MPAA claims to have popped Popcorn Time and YTS

The Motion Picture Association of America today announced that it had effectively shut down the popular Popcorn Time “fork” and movie-sharing torrent destination YTS after court orders in Canada and New Zealand. Read the rest

Africa's cellphone sneakernets for music sharing

In certain regions of Africa, where basic "feature phones" are ubiquitous but Internet connectivity is mostly non-existent, the only network for new music are physical markets where téléchargeurs (downloaders) transfer playlists directly to their customers' devices. Read the rest

Boing Boing's Beschizza talks Megaupload, ACTA, and torrent justice on RT TV

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Boing Boing's managing editor Rob, not Bob, but Rob, Beschizza speaks on the Russian television news network RT about Megaupload, ACTA, the global copyfight wars, and the high-flying hijinks of Kim Dotcom. Read the rest

Megaupload founder Kim Dotcom appears in New Zealand court

Megaupload founder Kim Dotcom, a German national formerly known as Kim Schmitz, is seen at court in Auckland, New Zealand in this still image taken from video shot on January 23, 2012. The file-sharing website founder was ordered to be held in custody by a New Zealand court on Monday, as he denied charges of internet piracy and money laundering and said authorities were trying to portray the most negative picture of him. (REUTERS/TV3 via Reuters Tv) Read the rest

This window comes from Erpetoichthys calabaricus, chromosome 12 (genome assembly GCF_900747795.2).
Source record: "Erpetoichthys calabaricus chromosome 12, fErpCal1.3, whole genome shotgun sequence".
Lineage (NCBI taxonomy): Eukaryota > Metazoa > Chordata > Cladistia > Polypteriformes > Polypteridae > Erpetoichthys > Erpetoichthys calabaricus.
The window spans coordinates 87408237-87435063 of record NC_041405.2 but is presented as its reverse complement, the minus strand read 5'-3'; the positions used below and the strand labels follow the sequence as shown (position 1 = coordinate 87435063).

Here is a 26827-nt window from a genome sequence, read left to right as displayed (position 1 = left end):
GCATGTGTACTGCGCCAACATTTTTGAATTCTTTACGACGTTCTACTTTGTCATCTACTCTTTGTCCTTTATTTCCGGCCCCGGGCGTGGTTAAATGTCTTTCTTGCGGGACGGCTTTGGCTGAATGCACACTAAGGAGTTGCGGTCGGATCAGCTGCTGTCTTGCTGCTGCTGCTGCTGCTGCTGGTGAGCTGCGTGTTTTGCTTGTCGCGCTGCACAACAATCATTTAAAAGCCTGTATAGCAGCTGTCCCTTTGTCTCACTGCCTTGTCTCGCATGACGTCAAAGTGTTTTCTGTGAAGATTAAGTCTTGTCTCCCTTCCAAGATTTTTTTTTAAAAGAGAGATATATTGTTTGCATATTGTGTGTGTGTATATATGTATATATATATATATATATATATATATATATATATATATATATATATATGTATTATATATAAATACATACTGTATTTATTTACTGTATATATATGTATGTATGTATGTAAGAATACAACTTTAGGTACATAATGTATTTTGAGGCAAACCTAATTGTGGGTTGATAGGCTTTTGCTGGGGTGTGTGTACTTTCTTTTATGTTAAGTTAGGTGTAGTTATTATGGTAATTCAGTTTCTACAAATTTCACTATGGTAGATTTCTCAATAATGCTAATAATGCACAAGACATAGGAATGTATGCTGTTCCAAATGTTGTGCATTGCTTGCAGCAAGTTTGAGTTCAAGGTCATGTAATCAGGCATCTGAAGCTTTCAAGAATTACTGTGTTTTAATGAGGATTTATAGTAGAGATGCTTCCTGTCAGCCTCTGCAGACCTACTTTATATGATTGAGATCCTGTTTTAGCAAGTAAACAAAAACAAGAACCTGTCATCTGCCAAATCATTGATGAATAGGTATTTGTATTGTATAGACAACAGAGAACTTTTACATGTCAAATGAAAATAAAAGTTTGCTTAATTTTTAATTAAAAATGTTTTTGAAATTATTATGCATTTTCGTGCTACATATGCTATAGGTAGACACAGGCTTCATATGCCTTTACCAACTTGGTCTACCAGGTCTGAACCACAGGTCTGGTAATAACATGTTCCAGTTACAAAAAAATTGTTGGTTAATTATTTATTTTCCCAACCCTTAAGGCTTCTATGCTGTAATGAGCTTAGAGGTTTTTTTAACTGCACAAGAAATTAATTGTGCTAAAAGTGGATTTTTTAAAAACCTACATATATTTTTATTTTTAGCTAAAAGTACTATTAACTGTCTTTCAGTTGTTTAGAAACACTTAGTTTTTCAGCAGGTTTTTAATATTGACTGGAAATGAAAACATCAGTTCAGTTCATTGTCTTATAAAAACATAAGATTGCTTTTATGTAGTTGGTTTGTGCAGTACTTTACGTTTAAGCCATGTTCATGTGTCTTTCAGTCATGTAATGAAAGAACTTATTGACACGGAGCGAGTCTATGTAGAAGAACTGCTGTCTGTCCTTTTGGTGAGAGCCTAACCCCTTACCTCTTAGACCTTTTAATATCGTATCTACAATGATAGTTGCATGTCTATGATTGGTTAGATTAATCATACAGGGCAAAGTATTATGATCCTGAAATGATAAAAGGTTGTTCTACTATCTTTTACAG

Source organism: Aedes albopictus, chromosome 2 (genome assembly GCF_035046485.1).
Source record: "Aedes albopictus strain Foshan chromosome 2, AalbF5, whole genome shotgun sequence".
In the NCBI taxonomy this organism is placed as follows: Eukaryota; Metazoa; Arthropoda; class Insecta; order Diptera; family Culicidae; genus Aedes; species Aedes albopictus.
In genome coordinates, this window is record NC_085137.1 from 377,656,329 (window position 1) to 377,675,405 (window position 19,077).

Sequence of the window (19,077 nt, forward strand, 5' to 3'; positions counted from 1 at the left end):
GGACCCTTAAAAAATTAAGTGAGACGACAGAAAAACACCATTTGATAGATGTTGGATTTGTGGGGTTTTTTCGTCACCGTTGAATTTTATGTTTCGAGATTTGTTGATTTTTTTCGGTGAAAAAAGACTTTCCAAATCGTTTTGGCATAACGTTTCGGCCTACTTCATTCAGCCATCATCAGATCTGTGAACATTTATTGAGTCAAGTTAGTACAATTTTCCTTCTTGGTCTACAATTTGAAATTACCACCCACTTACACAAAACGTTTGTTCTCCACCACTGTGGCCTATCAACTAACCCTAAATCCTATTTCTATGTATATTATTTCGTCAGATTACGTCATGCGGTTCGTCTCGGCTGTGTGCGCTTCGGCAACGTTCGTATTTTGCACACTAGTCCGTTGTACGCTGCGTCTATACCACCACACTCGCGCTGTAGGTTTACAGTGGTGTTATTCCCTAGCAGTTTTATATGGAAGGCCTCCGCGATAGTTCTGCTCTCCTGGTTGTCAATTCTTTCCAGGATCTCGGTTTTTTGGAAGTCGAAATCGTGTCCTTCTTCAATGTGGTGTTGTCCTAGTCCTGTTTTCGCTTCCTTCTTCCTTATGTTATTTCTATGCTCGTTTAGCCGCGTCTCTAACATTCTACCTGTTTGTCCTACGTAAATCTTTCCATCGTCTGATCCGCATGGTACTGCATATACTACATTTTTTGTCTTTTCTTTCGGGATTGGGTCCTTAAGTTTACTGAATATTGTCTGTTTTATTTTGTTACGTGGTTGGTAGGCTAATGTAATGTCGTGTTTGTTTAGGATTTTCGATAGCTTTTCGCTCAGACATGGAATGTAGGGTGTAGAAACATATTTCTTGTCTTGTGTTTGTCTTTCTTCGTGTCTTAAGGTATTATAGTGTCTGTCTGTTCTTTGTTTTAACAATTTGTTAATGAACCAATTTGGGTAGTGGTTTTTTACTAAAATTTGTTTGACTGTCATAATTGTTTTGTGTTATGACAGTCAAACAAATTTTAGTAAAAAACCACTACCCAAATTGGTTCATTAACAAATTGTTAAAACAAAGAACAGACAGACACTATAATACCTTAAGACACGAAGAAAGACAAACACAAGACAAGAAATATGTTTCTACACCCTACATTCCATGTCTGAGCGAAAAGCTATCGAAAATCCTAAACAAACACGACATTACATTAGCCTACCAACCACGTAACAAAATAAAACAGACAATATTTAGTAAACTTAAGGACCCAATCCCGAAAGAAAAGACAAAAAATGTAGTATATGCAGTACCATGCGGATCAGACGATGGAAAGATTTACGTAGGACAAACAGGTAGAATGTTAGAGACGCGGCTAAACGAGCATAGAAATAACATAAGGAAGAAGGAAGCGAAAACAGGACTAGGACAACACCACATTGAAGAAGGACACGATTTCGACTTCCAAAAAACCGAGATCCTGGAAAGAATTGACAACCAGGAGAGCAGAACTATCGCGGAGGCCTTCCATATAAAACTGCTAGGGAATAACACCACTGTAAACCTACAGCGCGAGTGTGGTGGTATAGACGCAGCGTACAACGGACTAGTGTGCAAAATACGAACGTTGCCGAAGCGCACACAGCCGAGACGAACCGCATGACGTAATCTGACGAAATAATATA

New Yorker on new Pirate Bay religion, the Missionary Church of Kopimism

Cory blogged earlier about the Missionary Church of Kopimism, Sweden’s newest registered religion. Now there's a feature about it in the New Yorker, by Rollo Romig:

The Missionary Church of Kopimism picks up where Piratbyrån left off: it has taken the values of Swedish Pirate movement and codified them into a religion. They call their central sacrament “kopyacting,” wherein believers copy information in communion with each other, most always online, and especially via file-sharing. Ibi Botani’s kopimi mark—a stylized “k” inside a pyramid—is their religious symbol, as are CTRL+C and CTRL+V. Where Christian clergy might sign a letter “yours in Christ,” Kopimists write, “Copy and seed.” They have no god.

“We see the world as built on copies,” Gerson told me. “We often talk about originality; we don’t believe there’s any such thing. It’s certainly that way with life—most parts of the world, from DNA to manufacturing, are built by copying.” The highest form of worship, he said, is the remix: “You use other people’s works to make something better.”

THE FIRST CHURCH OF PIRATE BAY (New Yorker) Read the rest